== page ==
Alcoholism in the Movies – Larger than Life Warnings that Should be Taken Seriously

Some movies glamorise alcohol consumption, while others depict the darker side of alcohol abuse. Have you seen them all?

Alcohol dependence is perhaps the most common addiction, with some countries having 16% of their population suffering from alcoholism. It’s no surprise, then, that such a widespread problem receives a lot of screen time in movies. It is difficult to say however, how much screen depictions of alcohol contribute to alcohol abuse in real life. While alcoholism is sometimes glamorised in movies, at other times it does receive more thoughtful treatment.

In this blog post we bring you a roundup of movies that give a variety of perspectives on alcohol use and abuse. Some are well-known, while others are more obscure. It is hoped that they are useful in your recovery as a reminder of the negative effects of alcohol use.

Bad Santa

Even though this is a comedy, this film does portray the darker side of alcoholism. Willie T. Stokes, the main character, is an unhappy, lonely man who drinks as a coping strategy. He works during the holidays as a Santa at the local mall and uses the job as cover for robbing stores in the mall, which he then uses to go on drinking binges. All is not merry in this film, and we see the squalor that alcoholism can bring into a life.

Days of Wine and Roses

A cautionary tale, this movie is a steadfast favourite for those who need a reminder of the perils of alcoholism. The main character, Joe Clay, falls in love with a beautiful secretary, Kirsten Arnesen, a non-drinker. In time, Joe progresses from cocktails at lunch to full-blown alcohol abuse, and soon both spiral into the depths of addiction. Although made many years ago, this film has stood the test of time with solid acting and production values. It is a powerful reminder of the dangers of drinking.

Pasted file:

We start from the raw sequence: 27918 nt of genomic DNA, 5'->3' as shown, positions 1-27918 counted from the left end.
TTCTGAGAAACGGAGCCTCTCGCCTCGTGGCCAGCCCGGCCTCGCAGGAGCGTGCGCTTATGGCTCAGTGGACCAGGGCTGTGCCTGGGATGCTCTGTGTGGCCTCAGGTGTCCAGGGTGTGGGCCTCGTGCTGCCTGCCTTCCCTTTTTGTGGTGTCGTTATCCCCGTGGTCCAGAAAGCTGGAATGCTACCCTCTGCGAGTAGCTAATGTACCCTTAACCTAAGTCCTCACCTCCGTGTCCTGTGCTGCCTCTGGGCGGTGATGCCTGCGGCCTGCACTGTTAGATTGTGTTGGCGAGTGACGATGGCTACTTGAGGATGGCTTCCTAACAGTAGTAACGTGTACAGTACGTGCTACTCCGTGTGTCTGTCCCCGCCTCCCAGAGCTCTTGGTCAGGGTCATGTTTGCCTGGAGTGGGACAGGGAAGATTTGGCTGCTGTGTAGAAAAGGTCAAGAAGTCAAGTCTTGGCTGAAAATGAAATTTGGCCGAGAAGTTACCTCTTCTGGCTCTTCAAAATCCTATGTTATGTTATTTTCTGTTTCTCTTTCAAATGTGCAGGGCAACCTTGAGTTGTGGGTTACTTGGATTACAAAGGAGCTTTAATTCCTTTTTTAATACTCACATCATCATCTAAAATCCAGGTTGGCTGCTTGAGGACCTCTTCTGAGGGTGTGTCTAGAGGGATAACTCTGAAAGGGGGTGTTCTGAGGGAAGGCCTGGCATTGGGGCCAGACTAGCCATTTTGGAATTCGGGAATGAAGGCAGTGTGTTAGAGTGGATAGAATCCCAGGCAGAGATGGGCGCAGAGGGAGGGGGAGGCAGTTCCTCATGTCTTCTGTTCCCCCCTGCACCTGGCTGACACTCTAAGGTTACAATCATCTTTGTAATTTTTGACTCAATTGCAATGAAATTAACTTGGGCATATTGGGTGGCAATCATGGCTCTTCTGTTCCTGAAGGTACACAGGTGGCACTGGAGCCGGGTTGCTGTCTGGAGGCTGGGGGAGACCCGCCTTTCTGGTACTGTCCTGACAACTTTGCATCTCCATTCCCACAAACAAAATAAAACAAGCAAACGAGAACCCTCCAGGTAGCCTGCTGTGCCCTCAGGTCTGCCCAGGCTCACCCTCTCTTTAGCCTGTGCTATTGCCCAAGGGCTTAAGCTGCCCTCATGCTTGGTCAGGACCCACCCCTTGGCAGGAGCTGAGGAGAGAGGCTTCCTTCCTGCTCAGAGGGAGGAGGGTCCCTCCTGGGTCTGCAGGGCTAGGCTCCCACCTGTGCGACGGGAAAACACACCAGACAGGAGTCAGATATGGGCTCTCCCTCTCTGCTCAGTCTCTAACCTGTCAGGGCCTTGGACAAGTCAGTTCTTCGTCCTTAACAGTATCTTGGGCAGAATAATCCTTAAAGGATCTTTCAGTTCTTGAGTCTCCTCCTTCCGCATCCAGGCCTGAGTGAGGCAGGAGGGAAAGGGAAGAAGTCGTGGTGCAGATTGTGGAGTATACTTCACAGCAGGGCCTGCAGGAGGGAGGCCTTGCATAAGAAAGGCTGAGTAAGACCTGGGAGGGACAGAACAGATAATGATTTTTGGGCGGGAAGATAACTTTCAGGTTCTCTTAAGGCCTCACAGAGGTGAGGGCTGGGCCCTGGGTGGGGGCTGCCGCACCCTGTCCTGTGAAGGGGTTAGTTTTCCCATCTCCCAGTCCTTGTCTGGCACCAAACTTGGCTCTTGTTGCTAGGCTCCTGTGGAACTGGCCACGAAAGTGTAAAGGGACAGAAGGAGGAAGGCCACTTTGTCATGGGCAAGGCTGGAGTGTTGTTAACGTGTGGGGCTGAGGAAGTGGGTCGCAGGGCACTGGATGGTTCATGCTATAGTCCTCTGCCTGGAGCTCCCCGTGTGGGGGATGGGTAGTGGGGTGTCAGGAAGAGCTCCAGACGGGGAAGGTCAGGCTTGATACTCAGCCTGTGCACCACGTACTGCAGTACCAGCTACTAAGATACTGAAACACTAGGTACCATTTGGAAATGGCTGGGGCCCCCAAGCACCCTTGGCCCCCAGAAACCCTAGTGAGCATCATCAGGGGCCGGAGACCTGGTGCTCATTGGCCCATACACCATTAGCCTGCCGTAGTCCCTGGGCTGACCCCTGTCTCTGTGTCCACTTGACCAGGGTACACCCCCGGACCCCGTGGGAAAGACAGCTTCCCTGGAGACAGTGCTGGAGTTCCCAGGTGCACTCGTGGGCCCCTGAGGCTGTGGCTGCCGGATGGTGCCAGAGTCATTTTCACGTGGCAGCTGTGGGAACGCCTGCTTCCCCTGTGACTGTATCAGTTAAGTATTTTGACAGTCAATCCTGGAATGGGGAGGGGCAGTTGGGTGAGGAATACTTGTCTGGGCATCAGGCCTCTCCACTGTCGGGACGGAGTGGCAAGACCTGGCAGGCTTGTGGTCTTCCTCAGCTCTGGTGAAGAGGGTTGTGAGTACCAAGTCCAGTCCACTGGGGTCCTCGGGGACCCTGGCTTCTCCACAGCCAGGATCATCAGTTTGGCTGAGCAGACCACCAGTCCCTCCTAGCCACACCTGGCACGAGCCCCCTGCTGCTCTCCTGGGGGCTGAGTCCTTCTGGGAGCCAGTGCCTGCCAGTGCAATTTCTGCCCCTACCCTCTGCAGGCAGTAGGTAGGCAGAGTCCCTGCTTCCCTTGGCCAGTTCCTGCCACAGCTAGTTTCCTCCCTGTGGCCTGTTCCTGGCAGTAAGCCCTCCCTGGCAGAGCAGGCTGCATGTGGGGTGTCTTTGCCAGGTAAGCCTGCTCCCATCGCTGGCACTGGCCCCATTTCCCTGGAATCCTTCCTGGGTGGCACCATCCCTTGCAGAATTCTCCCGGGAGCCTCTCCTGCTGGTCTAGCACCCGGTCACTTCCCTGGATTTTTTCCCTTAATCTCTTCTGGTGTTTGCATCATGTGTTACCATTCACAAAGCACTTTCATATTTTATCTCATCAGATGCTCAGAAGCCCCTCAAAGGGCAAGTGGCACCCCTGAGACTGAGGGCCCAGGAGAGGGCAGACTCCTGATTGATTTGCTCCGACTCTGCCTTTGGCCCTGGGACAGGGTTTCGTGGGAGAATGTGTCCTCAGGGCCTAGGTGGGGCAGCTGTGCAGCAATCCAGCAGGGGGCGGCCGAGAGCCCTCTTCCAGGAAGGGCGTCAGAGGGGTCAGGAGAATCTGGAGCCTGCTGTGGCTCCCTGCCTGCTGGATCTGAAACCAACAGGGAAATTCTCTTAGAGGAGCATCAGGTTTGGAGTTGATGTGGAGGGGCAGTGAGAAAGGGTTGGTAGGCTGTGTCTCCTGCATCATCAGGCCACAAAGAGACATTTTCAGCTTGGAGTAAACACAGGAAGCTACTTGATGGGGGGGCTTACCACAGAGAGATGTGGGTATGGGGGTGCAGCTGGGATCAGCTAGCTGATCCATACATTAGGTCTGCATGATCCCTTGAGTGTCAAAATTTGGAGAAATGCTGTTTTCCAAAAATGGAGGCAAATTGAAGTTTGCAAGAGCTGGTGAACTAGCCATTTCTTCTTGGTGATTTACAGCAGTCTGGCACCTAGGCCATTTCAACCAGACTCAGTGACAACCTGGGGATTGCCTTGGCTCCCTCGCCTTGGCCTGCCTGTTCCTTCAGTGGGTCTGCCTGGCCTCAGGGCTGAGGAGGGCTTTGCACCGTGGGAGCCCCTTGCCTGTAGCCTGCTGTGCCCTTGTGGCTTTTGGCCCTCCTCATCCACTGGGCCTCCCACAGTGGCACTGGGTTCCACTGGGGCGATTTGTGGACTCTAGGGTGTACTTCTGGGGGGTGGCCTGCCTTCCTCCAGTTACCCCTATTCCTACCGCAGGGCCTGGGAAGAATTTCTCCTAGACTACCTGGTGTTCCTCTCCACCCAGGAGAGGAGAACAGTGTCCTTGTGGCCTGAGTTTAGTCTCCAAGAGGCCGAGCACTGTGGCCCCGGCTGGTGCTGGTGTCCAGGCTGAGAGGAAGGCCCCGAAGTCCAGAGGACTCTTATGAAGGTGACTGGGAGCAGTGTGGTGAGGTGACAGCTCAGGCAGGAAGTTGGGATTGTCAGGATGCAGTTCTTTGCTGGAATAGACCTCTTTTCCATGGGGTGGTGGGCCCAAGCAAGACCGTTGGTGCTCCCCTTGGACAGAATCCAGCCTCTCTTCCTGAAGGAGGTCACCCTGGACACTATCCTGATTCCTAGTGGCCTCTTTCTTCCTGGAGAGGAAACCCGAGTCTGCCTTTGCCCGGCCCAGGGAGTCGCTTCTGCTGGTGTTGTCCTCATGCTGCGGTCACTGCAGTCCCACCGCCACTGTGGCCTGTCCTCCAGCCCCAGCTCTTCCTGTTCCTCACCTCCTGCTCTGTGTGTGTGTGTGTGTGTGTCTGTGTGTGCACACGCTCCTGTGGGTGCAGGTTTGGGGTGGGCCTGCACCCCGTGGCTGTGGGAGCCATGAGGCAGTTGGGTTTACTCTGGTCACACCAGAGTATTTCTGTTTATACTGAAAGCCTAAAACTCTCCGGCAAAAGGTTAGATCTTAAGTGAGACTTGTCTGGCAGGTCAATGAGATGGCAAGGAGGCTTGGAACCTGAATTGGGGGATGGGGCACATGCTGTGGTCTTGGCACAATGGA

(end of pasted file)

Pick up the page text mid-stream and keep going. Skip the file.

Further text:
Leaving Las Vegas

Based on a novel written from real-life events, this harrowing film tells the story of Ben Sanderson, a chronic alcoholic on a mission to drink himself to death. Setting his sights on the titular city, he begins his odyssey, passing through flop hotels, brightly lit casinos, and seamy bars. Along the way, he meets a prostitute, Sera, who accompanies him on his binge. By showing the utter depths and desperation of addiction, this film thoroughly portrays the pain and unhappiness that alcoholism can bring.

Who’s Afraid of Virginia Woolf?

This film, adapted from the Edward Albee theatrical play of the same name, depicts a history professor who uses alcohol as a coping mechanism to deal with his wife. When it was released in 1966, it was considered avant-garde for its frank presentation of profane language and the outright meanness of the characters. The action takes place over a cocktail party, where the married husband and wife trade barbs, eventually infecting their guests with their hostility. All the while, they become drunker and drunker, losing control, and causing more emotional harm to the people around them.

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